Often, the distribution company's satisfaction with the results of the due diligence investigation (that is,
the film has a clean chain of title and all necessary rights have been cleared) is treated as a condition
precedent for the distribution agreement to become effective in the acquisition and distribution
agreement with the production company.
How to Get Acquisition for Your Film
Do not show too much
Even if executives want a preliminary edit, do not show your film until it is done. They may claim to be
pros who wish to visualize the picture, but do not believe them. Your incomplete film would be regarded
and judged as unprofessional. This is a bad idea since first impressions last.
The only reason to exhibit your film before it is finished is if you are starving for funding to complete it.
Under these conditions, the terms you may receive are generally less favorable than those offered
upon completion. If you must display a work in progress, do so on a flatbed editing table rather than in
Do a screening
Instead of giving executives a videocassette, invite them to a viewing. This is due to the fact that busy
executives have little time to view them.
You want to bring the executive into a dark room, away from distractions, to watch your video in front
of a live audience, ideally one that will respond favorably. Rent a screening room, invite as many
acquisition executives as you can, and fill the rest of the theater with your friends and relatives.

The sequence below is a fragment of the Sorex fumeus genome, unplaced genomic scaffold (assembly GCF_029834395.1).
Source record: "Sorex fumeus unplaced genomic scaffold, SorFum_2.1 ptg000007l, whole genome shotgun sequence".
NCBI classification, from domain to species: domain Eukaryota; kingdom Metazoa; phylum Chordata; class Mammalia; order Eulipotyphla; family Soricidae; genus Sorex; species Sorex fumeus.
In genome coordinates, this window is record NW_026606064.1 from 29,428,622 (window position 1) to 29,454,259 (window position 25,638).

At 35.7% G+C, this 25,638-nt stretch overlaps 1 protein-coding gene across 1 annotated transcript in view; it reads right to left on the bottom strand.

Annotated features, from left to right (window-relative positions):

Ignite the fires of competition
All distributors should be shown the film at the same time. Some executives may want to gain an
early peek because that is their job, but they will remain interested until the project is finished.
They may be irritated to see their opponents when they come to the screening, but this will get their
competitive juices going. They will realize that if they want to obtain the film, they must make a good
Get an advisor
Engage the services of an experienced producer's representative or entertainment attorney to negotiate
your contract. Filmmakers understand film, and distributors understand distribution. Don't fool yourself
into thinking you can win in their arena. There are several stumbling blocks to avoid. Hire a
knowledgeable guide to defend your interests. Any competent negotiator may increase a distributor's
offer sufficiently to offset the expense of his services.
Carry out background checks
Always investigate each acquisitor’s track record and experience. The astute filmmaker will thoroughly
research possible acquisitors by contacting filmmakers who have previously worked with them. This
would prevent stories that touch further down the line.
In conclusion, be sure you get the best deal for your film. Before choosing the executive to buy your
film, you should examine other factors such as funds being offered, acquisitor’s track record and health,
the acquisitor’s influence in the film industry, plans of involvement, other films being handled by the
acquisitor, market strategy, and even chemistry between you and the executive.